Tuesday, March 9, 2010

Raw Feeding

As promised to "Roxy's Mom" in my earlier blog, I wanted to just give a little info about
"Raw Feeding"....she is switching to a raw foods diet for her Roxy who suffered from bladder stones. As in all diets there are pros and cons to everything....my opinion is whatever works for you and the health of your cat is what you should do....my  Bobo lived to the grand age of 18 eating a diet of kibble and commercial canned cat food as well as many, many pieces of chicken, peas, broccoli and various other cooked meats that he got from me while I was cooking just because he was so adorable!

I wasn't familiar with a raw food diet until "Roxy's Mom" mentioned it so I went straight to Wikipedia to get enlightened.

"Raw Feeding" is the "practice of feeding domestic cats (and dogs) a diet primarily of uncooked meat, edible bones and organs". People who support raw feeding feel that the "natural" diet that an animal in the wild has is what it is meant to eat. Some of what they believe the benefits to be are that it "gives the animal a healthier coat, cleaner teeth and breath, reduced stool volume and odor and better overall health."

Those who oppose raw feeding feel that it presents a "risk of nutritional imbalance,  intestinal perforations and foodborne illnesses posed by the handling and feeding of raw meat and bones" and that these risks would outweigh any benefits. The bottom line from Wikipedia is that "few studies have been done to support the numerous beneficial claims of a raw diet".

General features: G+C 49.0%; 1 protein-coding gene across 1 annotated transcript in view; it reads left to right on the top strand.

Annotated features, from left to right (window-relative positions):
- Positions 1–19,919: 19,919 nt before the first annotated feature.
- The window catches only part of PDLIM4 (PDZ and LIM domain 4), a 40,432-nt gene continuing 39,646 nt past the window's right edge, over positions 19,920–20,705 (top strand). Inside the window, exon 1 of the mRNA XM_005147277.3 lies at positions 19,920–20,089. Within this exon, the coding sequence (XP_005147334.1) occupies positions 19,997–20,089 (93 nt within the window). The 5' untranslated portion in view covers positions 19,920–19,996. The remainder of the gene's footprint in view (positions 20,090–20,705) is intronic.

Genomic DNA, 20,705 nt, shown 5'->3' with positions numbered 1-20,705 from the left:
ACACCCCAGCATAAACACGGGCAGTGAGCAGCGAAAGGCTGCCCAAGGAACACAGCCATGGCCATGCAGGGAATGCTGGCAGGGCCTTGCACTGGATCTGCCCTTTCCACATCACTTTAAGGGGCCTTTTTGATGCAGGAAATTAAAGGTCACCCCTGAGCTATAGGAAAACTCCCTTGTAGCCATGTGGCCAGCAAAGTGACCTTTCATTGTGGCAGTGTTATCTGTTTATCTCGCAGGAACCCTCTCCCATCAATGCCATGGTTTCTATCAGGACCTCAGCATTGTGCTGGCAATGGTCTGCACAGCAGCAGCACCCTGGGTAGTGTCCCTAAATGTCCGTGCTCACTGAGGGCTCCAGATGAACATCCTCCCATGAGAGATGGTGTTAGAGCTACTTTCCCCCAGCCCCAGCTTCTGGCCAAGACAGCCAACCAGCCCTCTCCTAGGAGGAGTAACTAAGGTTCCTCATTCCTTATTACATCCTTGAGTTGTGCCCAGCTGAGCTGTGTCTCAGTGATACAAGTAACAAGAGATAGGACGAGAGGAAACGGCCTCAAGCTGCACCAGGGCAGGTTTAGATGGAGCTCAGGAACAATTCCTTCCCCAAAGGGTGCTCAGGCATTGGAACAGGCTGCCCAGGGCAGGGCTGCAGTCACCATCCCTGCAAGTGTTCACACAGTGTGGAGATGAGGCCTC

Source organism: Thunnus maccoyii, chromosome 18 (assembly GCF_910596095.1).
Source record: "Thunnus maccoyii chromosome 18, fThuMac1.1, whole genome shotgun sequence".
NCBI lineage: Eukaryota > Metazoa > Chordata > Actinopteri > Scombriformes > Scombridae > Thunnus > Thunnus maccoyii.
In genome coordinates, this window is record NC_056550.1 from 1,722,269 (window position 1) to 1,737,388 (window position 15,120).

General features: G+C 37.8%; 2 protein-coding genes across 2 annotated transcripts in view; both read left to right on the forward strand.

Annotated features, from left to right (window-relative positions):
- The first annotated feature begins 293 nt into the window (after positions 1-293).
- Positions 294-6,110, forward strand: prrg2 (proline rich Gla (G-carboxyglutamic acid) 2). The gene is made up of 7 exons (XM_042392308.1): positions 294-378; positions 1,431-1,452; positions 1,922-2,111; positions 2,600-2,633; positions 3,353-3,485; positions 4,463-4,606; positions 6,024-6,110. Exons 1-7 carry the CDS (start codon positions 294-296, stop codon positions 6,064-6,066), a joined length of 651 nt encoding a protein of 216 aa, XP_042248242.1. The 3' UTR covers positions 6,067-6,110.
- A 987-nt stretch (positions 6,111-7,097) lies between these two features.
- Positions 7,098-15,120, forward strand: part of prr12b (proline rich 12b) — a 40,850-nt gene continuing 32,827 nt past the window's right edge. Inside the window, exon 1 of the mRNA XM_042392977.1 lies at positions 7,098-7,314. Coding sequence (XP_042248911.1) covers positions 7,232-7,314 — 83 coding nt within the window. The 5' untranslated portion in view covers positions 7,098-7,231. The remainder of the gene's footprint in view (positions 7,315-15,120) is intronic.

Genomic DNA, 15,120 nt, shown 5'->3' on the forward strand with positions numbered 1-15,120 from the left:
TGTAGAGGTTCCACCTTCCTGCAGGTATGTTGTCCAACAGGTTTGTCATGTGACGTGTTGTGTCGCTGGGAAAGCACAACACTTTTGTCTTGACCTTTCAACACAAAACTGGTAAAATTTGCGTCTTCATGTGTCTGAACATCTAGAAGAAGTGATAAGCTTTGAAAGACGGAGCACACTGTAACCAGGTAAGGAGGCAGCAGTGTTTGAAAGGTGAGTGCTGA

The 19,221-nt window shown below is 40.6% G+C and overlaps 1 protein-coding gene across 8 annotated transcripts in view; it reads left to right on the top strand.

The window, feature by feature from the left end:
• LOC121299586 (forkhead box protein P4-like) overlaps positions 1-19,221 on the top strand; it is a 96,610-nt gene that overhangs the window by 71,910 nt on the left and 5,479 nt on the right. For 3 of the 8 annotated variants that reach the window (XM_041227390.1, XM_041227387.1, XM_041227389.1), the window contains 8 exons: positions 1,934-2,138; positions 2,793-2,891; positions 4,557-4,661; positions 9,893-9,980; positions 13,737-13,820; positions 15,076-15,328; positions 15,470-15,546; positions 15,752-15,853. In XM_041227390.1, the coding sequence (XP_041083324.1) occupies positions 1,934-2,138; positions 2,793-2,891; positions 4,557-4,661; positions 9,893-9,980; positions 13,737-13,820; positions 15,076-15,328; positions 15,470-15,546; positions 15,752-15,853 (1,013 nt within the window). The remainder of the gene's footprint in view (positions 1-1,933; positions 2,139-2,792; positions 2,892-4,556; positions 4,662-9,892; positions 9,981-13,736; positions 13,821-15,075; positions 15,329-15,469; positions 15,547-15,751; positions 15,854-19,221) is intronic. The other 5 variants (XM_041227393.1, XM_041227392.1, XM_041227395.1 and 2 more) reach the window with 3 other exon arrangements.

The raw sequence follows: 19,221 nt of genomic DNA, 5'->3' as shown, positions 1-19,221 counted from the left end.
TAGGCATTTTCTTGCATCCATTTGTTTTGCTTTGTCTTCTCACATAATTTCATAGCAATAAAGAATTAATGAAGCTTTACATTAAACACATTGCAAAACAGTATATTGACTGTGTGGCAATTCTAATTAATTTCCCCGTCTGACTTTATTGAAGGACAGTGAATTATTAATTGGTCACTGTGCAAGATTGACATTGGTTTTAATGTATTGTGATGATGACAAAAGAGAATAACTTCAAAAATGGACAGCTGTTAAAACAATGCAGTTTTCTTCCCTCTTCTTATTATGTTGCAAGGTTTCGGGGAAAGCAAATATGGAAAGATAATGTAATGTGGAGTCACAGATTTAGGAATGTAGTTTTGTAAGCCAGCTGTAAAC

I am a huge believer in the role genetics plays both with animals and in reference to humans. I remember when Bobo was a kitten and my vet examined him for the first time, he had said that cat was given "an amazing gene pool and that he would dance on all of our graves". A cat living until the age of 18 having eaten kibble, canned cat food and various homecooked goodies along the way, with NO major health concerns until he was about 16, (which were heart related and not caused by his diet) isn't to shabby....

Thursday, March 4, 2010

Bladder Stone Response

Many thanks to "Roxy's Mom" for the informative response to my previous blog....she obviously knows alot about this topic and I think she presented the following info better than I could have!! Thanks so much!! Remember, this is just one opinion, research all options in reference to you and your cat, you make the sole decision as to what is best for your cat but thank you "Roxy's Mom!" Any and all opinions/comments are welcome!
 "I think the biggest thing I've learned from this bladder stone experience is that a diet change is essential. We pet owners need to be aware of the "junk food" we are unknowingly feeding our animals in the form of dry kibble. Our animals don't need corn or wheat or any other fillers. Cats are carnivores. They need protein. Small mammal prey is about 55% protein, with very less than 2% carbohydrates (ie. wheat/corn/rice..."fillers.") Look at your pet food labels. You might be surprised at the content. There are good nutritionallly sound canned food out there...you just have to start reading the labels. Also, you may be paying more up front for a high-end food, but if your cat eats less of it because it doesn't have any fillers in it you are cost-wise even.